Ramapo Ridge by design: An Inspiring Chair
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How does an interior designer approach the challenge of decorating a major expansion? If you’re Annette Vega-DeFazio of Christian Health (CHCC), you may start with a single chair.
“Interior design always starts with an inspiration, whether it’s a piece of furniture or a carpet,” Mrs. Vega-DeFazio explains. “The interior design for the Ramapo Ridge Behavioral Health expansion had to start somewhere. That ‘somewhere’ was the nourishment center. One administrator said to me, ‘I envision the nourishment center looking and feeling like a cozy, comfortable coffeehouse – the kind of place you walk into and know that it’s the place to go.’ So that’s where I started. I found a chair that I thought was the most fabulous chair we could ever have. I thought that if I were in a great coffeehouse, this is what I’d expect to sit on. The design just kept going from there. You don’t tell a space what it’s going to be; it tells you.”
The design process actually began when the architectural firm met with representatives from CHCC and Ramapo Ridge administration, nursing, medical staff, risk management, infection control, and support services. The group discussed the function and flow of the addition.
“Based on these meetings and state regulations, the architects determined how the addition would be built, as well as space requirements, electrical requirements, etc.” Mrs. Vega-DeFazio says. “Once that was finalized, I determined how the addition would be furnished.”
Input from those who would be using the space was critical to Mrs. Vega-DeFazio’s inspiration and design.
“My vision – what I see in my head – is nothing more than what everyone else has expressed to me. I’m always interested in other people’s ideas. I take those descriptions and convert them into a design of color, furnishings, flooring etc.” Mrs. Vega-DeFazio says. “I try to accommodate as many of the ‘wants’ that I possibly can, but needs and regulations take priority.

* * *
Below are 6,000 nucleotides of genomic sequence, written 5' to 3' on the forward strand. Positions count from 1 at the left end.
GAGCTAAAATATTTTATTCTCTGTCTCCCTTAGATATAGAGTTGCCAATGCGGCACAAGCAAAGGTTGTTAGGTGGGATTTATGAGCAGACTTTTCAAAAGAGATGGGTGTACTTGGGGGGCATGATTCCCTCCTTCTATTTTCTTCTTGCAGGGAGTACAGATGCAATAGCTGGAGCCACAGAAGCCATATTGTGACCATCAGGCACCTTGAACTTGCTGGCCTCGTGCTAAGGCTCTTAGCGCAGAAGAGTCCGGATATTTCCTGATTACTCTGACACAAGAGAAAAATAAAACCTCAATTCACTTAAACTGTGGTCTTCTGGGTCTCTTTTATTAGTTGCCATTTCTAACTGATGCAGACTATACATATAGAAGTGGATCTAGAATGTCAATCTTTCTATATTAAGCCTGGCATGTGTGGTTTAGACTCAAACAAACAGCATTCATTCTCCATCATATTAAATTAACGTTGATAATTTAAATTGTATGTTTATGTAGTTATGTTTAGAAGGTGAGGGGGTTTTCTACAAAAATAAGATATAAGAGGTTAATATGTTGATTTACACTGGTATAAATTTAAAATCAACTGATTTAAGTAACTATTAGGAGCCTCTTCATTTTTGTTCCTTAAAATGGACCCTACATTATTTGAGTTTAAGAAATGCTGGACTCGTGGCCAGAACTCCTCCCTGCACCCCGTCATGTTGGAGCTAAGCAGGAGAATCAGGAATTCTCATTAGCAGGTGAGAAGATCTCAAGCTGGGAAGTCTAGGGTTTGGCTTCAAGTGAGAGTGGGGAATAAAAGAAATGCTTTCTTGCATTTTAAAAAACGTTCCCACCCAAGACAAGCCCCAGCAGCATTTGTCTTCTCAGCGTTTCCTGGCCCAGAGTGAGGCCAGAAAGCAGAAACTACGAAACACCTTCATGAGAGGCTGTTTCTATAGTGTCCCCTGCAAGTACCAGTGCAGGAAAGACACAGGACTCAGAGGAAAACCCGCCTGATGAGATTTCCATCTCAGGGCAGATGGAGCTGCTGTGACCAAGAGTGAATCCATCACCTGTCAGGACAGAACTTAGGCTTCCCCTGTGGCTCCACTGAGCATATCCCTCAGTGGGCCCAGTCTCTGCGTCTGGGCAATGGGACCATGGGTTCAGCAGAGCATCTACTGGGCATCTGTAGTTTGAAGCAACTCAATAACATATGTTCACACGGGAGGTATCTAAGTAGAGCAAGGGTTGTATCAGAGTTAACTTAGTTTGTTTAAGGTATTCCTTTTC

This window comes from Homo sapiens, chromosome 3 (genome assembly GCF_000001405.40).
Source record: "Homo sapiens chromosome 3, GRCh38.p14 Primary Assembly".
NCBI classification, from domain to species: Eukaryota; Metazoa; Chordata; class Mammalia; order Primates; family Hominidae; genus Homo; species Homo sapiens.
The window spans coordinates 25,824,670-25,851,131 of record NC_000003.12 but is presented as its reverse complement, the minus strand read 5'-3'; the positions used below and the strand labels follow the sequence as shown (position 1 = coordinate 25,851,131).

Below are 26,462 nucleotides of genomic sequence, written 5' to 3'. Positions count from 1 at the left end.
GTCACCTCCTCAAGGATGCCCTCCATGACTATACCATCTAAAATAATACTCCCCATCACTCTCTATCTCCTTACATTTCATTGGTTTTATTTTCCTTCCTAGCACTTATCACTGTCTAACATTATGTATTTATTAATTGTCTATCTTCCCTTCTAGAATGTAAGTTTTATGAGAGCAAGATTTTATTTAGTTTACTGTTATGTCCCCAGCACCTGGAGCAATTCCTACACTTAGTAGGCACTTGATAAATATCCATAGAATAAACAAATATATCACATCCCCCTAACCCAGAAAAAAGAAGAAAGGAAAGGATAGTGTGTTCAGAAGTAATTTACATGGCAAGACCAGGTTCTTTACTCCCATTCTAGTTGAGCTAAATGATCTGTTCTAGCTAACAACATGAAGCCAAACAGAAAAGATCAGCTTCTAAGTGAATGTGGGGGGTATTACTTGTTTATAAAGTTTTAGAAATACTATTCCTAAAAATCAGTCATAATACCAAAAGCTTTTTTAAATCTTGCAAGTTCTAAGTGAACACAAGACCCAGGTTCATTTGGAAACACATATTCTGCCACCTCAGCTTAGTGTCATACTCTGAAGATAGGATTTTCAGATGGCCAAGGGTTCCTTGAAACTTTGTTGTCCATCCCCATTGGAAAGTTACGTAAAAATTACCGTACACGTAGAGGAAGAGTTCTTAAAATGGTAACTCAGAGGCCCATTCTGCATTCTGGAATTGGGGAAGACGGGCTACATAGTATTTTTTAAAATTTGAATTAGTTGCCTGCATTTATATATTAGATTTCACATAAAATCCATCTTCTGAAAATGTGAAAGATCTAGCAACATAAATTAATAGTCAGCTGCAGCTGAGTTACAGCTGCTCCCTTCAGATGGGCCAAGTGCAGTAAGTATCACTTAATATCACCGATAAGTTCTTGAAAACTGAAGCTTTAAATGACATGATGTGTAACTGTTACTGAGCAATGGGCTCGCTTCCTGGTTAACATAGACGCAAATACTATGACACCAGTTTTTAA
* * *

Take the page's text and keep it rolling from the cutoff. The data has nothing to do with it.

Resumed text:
“There are so many little details that have to come into play to make a design work. Take window treatments. They can be anything from mini blinds to elaborate floor-to-ceiling drapery. I’m bound, first and foremost, by state health and fire codes. Much of my design is based on what’s available to use safely in a health-care environment. Vinyl flooring, for instance, has to be non-slip/scratch resistant and antimicrobial.”
Designing for a facility which provides mental-health care brings other factors, like color, into play.
“I choose colors based on color theory and color psychology. Certain colors make you happy, certain colors agitate you, and certain colors depress you,” Ms. Vega-DeFazio says. “In a mental-health environment I stay away from too-dark colors and too-light colors. Those ends of the color spectrum can create a blank space, in a matter of speaking. I use rich, warm colors, which tend to make people feel comfortable.’
Mrs. Vega-DeFazio’s design is also mission-driven.
“The Center’s mission is to be the hands of Christ,” she explains. “My goal was to create a space in which patients feel that they are enveloped by compassionate care, to create a space that is aesthetically pleasing and pleasing to the soul.”